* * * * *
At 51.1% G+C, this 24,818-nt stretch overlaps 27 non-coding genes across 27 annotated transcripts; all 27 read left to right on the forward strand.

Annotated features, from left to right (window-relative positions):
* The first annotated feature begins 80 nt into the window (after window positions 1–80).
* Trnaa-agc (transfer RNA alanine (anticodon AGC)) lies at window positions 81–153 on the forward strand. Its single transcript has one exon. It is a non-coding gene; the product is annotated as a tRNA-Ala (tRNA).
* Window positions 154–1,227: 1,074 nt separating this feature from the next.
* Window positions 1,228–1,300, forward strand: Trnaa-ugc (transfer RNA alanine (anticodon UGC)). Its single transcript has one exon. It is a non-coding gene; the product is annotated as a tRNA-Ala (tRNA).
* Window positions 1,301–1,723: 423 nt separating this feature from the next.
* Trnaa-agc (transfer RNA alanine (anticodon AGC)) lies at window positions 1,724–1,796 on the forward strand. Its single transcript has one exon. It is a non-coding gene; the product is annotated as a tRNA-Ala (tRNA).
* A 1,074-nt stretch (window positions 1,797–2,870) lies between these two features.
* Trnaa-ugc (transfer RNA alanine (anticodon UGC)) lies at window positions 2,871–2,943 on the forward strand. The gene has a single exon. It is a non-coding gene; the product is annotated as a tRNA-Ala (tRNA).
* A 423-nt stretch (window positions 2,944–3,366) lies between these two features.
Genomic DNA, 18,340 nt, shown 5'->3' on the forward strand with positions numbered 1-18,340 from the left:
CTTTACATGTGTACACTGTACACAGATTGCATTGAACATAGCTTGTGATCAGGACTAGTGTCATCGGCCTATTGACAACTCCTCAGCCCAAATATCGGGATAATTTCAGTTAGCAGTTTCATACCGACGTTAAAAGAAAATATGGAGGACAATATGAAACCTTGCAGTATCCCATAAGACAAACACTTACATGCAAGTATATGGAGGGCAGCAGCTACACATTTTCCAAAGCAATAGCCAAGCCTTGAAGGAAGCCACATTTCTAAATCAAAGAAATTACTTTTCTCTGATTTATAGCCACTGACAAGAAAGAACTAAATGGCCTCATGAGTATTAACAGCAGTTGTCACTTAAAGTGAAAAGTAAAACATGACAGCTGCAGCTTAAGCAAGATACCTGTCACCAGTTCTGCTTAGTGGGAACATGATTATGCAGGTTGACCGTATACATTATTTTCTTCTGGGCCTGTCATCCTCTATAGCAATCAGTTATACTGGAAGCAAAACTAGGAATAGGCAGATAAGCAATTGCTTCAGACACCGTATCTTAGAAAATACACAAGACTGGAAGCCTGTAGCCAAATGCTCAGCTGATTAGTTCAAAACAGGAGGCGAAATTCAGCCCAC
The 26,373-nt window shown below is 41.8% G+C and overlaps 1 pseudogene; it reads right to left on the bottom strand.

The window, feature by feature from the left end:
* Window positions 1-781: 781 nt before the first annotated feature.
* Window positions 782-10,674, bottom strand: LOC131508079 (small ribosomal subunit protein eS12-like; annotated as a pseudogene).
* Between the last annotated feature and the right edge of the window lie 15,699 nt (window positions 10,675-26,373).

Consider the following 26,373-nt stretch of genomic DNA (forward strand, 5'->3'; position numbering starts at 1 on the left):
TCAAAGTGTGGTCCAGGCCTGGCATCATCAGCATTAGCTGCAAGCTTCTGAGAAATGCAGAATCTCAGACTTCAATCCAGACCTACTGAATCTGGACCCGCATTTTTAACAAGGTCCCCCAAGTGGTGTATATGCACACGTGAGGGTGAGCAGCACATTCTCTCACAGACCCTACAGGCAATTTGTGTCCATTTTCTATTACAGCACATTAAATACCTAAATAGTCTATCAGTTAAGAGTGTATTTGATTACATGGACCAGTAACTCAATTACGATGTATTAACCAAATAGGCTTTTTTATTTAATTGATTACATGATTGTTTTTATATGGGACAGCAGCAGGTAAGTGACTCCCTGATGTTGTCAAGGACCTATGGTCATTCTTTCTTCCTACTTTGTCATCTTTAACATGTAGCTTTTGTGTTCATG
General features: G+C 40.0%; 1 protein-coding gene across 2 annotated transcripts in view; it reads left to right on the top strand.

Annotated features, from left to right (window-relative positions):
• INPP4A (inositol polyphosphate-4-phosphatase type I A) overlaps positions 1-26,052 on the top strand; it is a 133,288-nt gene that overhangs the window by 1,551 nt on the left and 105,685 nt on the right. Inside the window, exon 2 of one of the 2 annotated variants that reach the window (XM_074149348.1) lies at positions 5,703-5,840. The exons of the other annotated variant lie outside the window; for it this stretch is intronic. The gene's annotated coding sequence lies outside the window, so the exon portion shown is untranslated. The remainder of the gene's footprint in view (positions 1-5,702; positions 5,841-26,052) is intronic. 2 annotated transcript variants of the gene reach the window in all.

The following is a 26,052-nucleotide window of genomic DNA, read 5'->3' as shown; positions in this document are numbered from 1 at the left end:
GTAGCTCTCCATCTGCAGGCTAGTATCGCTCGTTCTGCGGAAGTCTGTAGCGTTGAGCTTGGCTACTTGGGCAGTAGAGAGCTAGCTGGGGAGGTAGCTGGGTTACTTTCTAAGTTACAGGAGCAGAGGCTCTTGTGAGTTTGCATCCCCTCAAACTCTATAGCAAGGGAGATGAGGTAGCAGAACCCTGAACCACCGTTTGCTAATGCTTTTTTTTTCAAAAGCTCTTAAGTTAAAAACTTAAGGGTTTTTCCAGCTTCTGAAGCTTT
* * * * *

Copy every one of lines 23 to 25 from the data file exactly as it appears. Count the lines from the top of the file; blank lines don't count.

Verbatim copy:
• INPP4A (inositol polyphosphate-4-phosphatase type I A) overlaps positions 1-26,052 on the top strand; it is a 133,288-nt gene that overhangs the window by 1,551 nt on the left and 105,685 nt on the right. Inside the window, exon 2 of one of the 2 annotated variants that reach the window (XM_074149348.1) lies at positions 5,703-5,840. The exons of the other annotated variant lie outside the window; for it this stretch is intronic. The gene's annotated coding sequence lies outside the window, so the exon portion shown is untranslated. The remainder of the gene's footprint in view (positions 1-5,702; positions 5,841-26,052) is intronic. 2 annotated transcript variants of the gene reach the window in all.

The following is a 26,052-nucleotide window of genomic DNA, read 5'->3' as shown; positions in this document are numbered from 1 at the left end:
GTAGCTCTCCATCTGCAGGCTAGTATCGCTCGTTCTGCGGAAGTCTGTAGCGTTGAGCTTGGCTACTTGGGCAGTAGAGAGCTAGCTGGGGAGGTAGCTGGGTTACTTTCTAAGTTACAGGAGCAGAGGCTCTTGTGAGTTTGCATCCCCTCAAACTCTATAGCAAGGGAGATGAGGTAGCAGAACCCTGAACCACCGTTTGCTAATGCTTTTTTTTTCAAAAGCTCTTAAGTTAAAAACTTAAGGGTTTTTCCAGCTTCTGAAGCTTT